Amputee advocates fight to stop overpriced treatment

World Today

Advocacy groups in the United States said many health insurance policies fail to cover the basic needs of people who have lost limbs.

Many face crippling medical bills and can’t access critical specialist care.

As CGTN’s Giles Gibson reports, community leaders are pushing for what they call “insurance fairness” in every U.S. state.

Six-year-old Nathan Simm’s prosthetic leg lets him play like any other child. Born with a rare condition, he became an amputee when he was just a year old.

His mother Shannon said his prosthetic leg costs around $20,000.

“When he has pants on, you have no idea he has a prosthetic limb. He’s active, he’s fine, there’s no pain, he’s not getting calluses or sores or wrinkles or anything,” said Shannon Simm Nathan’s mom.

She adds that it’s a constant battle to get insurance coverage for everything Nathan needs.

Nathan is currently on his seventh prosthetic. As he keeps growing, he’ll soon need another, as poorly-fitting prosthetics make him less mobile and more likely to be in pain. But amputee advocacy groups said health insurance plans often limit coverage to as little as a thousand dollars a year.

Nathan’s family is also just one of thousands across the U.S. that’s dealing with the everyday challenges of limb loss. The Amputee Coalition said there are approximately 185,000 new amputees every single year.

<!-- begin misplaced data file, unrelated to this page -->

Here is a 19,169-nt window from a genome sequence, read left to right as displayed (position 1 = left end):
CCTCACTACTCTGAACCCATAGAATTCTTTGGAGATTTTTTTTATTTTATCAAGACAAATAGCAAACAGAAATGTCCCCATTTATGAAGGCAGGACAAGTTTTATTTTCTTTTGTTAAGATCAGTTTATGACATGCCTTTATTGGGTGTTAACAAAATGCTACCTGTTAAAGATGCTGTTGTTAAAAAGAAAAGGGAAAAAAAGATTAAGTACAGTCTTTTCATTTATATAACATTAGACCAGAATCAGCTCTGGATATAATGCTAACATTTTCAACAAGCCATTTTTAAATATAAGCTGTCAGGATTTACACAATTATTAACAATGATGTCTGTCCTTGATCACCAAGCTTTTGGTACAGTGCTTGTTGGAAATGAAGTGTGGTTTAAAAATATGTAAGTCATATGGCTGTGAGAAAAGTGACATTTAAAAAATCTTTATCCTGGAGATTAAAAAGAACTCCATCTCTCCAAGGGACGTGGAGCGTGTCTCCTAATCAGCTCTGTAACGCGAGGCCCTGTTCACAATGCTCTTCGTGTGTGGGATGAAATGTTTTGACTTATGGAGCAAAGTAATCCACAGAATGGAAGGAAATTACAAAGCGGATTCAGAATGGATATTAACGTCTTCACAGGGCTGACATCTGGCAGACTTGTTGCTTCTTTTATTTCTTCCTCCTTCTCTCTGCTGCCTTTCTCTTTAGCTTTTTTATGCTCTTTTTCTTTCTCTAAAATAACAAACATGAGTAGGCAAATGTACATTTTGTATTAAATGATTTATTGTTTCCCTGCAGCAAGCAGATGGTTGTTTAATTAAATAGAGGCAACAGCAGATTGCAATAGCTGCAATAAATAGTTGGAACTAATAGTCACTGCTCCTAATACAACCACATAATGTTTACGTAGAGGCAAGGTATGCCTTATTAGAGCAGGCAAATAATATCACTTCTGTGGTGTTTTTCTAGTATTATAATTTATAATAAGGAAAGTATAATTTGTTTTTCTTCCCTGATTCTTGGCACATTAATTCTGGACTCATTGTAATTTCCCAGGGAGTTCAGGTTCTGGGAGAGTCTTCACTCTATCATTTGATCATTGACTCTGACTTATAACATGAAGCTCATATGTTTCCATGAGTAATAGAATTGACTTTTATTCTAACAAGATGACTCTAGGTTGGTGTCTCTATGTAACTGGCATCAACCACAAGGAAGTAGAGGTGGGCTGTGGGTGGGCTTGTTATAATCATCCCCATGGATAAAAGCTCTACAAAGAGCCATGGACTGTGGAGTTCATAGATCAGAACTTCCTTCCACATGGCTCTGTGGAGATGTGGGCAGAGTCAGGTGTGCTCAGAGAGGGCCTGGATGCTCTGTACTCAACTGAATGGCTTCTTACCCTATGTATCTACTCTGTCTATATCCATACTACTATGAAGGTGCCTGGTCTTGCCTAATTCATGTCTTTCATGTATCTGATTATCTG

Twenty-one U.S. states have now passed what advocates call fair insurance legislation. The laws strip away arbitrary price caps and treat prosthetics like internal medical devices such as pacemakers, instead of wheelchairs or crutches.

“What we have available is much more advanced than it was 30 years ago. We compare it, and we said insurance companies are willing to pay for the other technologies, why is prosthetics carved out as being something they don’t want to reimburse many times,” said Jack Richmond the CEO of Amputee Coalition.

America’s Health Insurance Plans, a group that represents healthcare insurers, told us in a statement: “It would not be accurate to say that this critical treatment and device is considered a “luxury”. Health insurance providers do cover prosthetics, including repairs or replacements, when medically necessary, which is typically to replace a missing or non-functional limb or organ.”

Meanwhile the Amputee Coalition said its goal is to get “Insurance Fairness” in every state, meaning two million amputees across the U.S., including Nathan, can get the coverage they need to live a full life.